Patient and Stakeholder Engagement

Rare Cancer Research from the Patient’s POV

The purpose of clinical research is ultimately to help patients. That may sound obvious, but all too often we forget the human side when it comes to clinical trials. For patients with rare cancers, taking their perspectives into consideration is invaluable to quality research.

But what specific unmet needs do rare oncology patients have? What changes would they like to see in clinical trials? Read on to find out!

Looking for more insights?

Get our white paper on the future of rare oncology research here!

The Unique Struggles of Patients With Rare Cancers

While a cancer diagnosis is never easy, patients and their families face even more challenges than those affected by more common conditions. Researchers need to take the following into consideration while designing trials:

  • Delayed or prolonged diagnosis is common. This is largely because local pathologists may not be familiar with such rare cancers. Additionally, genetic testing is often less well characterized.
  • A high degree of care coordination is necessary. These patients may require specialists and long distance travel. To further complicate things, insurance companies are usually unfamiliar with these conditions and may be unwilling to pay for experimental treatments.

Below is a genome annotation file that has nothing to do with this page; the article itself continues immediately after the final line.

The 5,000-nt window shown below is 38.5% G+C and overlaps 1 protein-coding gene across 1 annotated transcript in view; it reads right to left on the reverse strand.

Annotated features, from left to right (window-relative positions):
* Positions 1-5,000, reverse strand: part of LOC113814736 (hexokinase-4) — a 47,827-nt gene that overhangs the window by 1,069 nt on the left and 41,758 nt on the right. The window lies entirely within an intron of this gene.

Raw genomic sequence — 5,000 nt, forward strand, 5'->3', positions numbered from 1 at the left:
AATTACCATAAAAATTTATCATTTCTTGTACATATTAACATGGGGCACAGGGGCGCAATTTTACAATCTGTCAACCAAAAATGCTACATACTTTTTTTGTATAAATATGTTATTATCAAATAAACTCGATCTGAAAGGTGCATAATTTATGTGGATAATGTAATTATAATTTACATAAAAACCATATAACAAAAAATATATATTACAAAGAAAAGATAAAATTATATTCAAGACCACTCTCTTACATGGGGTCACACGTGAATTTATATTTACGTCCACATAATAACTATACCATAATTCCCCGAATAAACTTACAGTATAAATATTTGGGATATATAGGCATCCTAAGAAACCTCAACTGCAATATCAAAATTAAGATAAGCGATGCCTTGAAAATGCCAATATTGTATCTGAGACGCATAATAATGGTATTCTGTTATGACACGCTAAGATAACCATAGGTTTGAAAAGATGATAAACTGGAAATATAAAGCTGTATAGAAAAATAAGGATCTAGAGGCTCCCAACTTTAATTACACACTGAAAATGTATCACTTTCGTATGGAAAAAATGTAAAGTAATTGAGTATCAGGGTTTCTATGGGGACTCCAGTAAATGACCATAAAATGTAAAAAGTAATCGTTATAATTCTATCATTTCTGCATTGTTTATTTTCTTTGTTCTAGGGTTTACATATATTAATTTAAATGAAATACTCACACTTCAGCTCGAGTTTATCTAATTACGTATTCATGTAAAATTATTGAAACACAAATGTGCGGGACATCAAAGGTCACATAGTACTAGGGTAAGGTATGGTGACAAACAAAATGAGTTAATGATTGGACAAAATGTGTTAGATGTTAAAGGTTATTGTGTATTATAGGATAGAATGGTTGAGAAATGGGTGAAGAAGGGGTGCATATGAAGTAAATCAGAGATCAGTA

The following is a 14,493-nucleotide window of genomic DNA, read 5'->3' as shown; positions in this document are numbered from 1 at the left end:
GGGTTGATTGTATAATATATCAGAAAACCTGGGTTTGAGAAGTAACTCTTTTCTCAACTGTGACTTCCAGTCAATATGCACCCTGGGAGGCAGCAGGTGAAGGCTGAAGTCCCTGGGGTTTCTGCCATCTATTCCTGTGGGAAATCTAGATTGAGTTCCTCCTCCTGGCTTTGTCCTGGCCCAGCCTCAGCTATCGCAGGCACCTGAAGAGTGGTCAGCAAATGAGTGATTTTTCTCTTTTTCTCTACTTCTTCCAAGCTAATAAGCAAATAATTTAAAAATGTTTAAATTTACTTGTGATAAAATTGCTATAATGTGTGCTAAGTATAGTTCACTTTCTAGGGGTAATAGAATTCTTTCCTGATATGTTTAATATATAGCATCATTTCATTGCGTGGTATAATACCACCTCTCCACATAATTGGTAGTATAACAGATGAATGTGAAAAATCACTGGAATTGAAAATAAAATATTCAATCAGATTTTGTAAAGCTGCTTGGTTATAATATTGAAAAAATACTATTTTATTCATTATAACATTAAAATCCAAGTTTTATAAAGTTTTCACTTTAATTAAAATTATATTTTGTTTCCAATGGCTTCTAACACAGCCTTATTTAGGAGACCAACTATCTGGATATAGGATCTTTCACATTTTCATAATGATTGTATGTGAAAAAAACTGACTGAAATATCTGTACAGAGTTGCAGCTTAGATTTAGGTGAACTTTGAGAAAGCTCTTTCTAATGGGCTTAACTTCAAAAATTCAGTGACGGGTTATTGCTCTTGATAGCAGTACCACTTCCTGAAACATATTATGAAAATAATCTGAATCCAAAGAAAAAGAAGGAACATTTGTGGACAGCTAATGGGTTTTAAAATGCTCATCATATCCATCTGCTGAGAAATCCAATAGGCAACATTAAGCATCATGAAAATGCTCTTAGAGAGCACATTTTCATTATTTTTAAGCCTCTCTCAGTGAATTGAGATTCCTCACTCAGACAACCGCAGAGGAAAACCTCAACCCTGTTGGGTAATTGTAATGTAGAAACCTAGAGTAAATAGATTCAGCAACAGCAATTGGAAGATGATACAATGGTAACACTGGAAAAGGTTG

• There is a general lack of data on disease progression. Patients may be unable to get a prognosis and face a higher degree of uncertainty.
  • Patients have limited treatment options. In many cases, there are no approved treatments. Treatment plans are usually based on extrapolation from studies of similar cancers and mutations.
  • Fewer support channels exist for rare oncology patients and their families. It’s much more difficult to get in touch with others going through the same situation.

What Changes Do Patients Want to See in Rare Oncology Research?

According to a recent paper published by Rare Cancers Europe in 2014, patients and patient advocacy groups are asking for the following changes in clinical research:

  • Increased patient input in the clinical research process
  • Options to accept higher levels of risk than other patient populations
  • More support from the industry and regulatory agencies to recognize and address their needs
  • Innovation in rare cancer clinical research standards

Innovations Rare Oncology Patients Want

Many of the changes rare oncology patients would like to see in clinical research are also good for researchers:

  • Adaptive design strategies
  • Increased use of biomarkers and surrogate endpoints
  • Evidence gathered outside of randomized clinical trials
  • Streamlining of electronic records to facilitate more open data sharing
  • An option for “enduring consent” in which patients can choose to allow researchers to share data more freely

If you’d like to read more about the future of rare oncology, read our white paper.